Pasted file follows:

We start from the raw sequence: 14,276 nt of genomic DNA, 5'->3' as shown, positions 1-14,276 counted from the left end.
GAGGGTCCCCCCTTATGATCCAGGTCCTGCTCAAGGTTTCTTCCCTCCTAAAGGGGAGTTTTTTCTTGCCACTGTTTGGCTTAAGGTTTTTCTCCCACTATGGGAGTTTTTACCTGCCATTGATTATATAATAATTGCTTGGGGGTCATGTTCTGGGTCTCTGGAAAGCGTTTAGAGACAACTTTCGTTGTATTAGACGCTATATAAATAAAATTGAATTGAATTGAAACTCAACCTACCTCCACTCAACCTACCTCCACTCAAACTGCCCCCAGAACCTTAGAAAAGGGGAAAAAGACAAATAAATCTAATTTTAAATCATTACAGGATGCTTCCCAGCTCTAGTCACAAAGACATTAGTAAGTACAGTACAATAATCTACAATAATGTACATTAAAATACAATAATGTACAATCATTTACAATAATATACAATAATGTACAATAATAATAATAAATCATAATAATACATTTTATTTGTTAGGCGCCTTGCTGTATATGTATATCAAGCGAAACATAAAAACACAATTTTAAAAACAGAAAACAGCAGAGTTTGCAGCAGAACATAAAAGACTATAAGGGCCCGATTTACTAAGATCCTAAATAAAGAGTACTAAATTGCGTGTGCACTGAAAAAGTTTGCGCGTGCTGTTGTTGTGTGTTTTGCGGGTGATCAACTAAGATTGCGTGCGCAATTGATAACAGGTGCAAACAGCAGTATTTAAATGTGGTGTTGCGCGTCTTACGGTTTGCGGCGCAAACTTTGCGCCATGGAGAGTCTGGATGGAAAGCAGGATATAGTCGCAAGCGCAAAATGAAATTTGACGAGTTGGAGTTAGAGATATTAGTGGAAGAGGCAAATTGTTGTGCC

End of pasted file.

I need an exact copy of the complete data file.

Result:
We start from the raw sequence: 14,276 nt of genomic DNA, 5'->3' as shown, positions 1-14,276 counted from the left end.
GAGGGTCCCCCCTTATGATCCAGGTCCTGCTCAAGGTTTCTTCCCTCCTAAAGGGGAGTTTTTTCTTGCCACTGTTTGGCTTAAGGTTTTTCTCCCACTATGGGAGTTTTTACCTGCCATTGATTATATAATAATTGCTTGGGGGTCATGTTCTGGGTCTCTGGAAAGCGTTTAGAGACAACTTTCGTTGTATTAGACGCTATATAAATAAAATTGAATTGAATTGAAACTCAACCTACCTCCACTCAACCTACCTCCACTCAAACTGCCCCCAGAACCTTAGAAAAGGGGAAAAAGACAAATAAATCTAATTTTAAATCATTACAGGATGCTTCCCAGCTCTAGTCACAAAGACATTAGTAAGTACAGTACAATAATCTACAATAATGTACATTAAAATACAATAATGTACAATCATTTACAATAATATACAATAATGTACAATAATAATAATAAATCATAATAATACATTTTATTTGTTAGGCGCCTTGCTGTATATGTATATCAAGCGAAACATAAAAACACAATTTTAAAAACAGAAAACAGCAGAGTTTGCAGCAGAACATAAAAGACTATAAGGGCCCGATTTACTAAGATCCTAAATAAAGAGTACTAAATTGCGTGTGCACTGAAAAAGTTTGCGCGTGCTGTTGTTGTGTGTTTTGCGGGTGATCAACTAAGATTGCGTGCGCAATTGATAACAGGTGCAAACAGCAGTATTTAAATGTGGTGTTGCGCGTCTTACGGTTTGCGGCGCAAACTTTGCGCCATGGAGAGTCTGGATGGAAAGCAGGATATAGTCGCAAGCGCAAAATGAAATTTGACGAGTTGGAGTTAGAGATATTAGTGGAAGAGGCAAATTGTTGTGCC